The US Navy said it was hopeful that Congress will approve a revamped plan to buy coastal warships from both Lockheed Martin Corp and Australia’s Austal before their bids expire on Dec. 14, a move it says would save US$2.9 billion through 2016.
“We are very hopeful. We’re very encouraged,” Navy spokeswoman Captain Cate Mueller said on Monday.
Representative Gene Taylor, who heads the seapower subcommittee of the House Armed Services Committee, introduced a measure last week that would approve the Navy’s plan to buy 10 ships from each of the bidders, instead of 10 plus combat systems for five more, as initially planned, Reuters reports.
It was not immediately clear exactly when the measure, which would amend the House defence authorization bill for fiscal 2010, could come up for a vote. Congressional aides said the timetable for floor votes was still being worked out.
Navy acquisition chief Sean Stackley told reporters at the christening of a second Littoral Combat Ship in Wisconsin on Saturday that he saw strong support for the move in the House of Representatives, and Navy officials were continuing to work with the Senate, which would also have to approve the change.
Lockheed officials have indicated that they could extend the pricing in their proposal for a short while beyond Dec. 14, to allow time for Congress to approve the change.
Lockheed Chief Financial Officer Bruce Tanner told an investment conference last week that Lockheed could extend the prices it offered for a day or two, but not indefinitely.
He said Lockheed remained confident about its chances, even if the Navy wound up buying just one ship, and cited strong international interest in Lockheed’s steel mono-hull design.
Officials at Austal, which is offering an aluminum trimaran, were not immediately available for comment.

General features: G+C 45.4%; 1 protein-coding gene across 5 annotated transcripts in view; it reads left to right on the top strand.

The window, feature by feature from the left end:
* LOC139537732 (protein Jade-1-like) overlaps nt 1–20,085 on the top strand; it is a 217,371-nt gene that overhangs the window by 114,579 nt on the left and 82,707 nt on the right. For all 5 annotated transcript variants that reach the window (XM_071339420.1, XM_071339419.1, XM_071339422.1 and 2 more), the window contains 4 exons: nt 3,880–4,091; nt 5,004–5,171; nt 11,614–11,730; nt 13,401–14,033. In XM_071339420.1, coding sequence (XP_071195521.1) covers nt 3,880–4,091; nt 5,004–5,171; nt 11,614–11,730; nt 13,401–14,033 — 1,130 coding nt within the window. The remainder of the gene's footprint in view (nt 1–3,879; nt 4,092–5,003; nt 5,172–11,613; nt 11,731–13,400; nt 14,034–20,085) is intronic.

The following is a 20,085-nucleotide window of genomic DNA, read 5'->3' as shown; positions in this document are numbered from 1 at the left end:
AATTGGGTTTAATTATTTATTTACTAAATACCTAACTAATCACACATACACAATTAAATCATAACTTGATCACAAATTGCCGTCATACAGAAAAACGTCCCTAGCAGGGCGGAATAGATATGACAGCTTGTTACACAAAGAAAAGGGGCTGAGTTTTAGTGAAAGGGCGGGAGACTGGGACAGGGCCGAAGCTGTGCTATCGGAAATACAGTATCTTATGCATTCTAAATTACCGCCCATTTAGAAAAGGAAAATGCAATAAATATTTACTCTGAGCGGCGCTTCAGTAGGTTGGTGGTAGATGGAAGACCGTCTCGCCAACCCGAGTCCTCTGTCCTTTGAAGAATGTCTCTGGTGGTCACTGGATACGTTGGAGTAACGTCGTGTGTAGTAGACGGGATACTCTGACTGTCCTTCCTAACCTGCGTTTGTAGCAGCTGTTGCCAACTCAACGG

Analysts said they expected both companies to show some flexibility on the expiration of their pricing, given that each firm stood to win a contract valued at around US$5 billion.
Stackley said buying ships from both companies would save about US$2.9 billion — US$1 billion more than if the Navy opted for just one ship design.
The Navy initially intended to buy ships from both suppliers, but later opted for just one shipbuilder given rising costs on the program.
The competitive pressure helped lower the companies’ prices to such an extent that Navy officials on Nov. 3 announced they could afford to buy both ship designs.
Pentagon acquisition chief Ashton Carter told a conference last week that the pricing offered by both bidders was “just too good to pass up.
Mueller said the Navy would proceed with its plan to pick just one design if Congress did not approve the change in time.
“We’re going to have an affordable ship either way we do it, but the dual buy saves us even more,” she said.
WBAY, the ABC affiliate in Wisconsin, quoted Representative Steve Kagen, a Wisconsin Democrat and co-sponsor of the Taylor bill, as saying that he was hopeful that he and other lawmakers could sway Senator John McCain, ranking Republican on the Armed Services Committee, to support the change.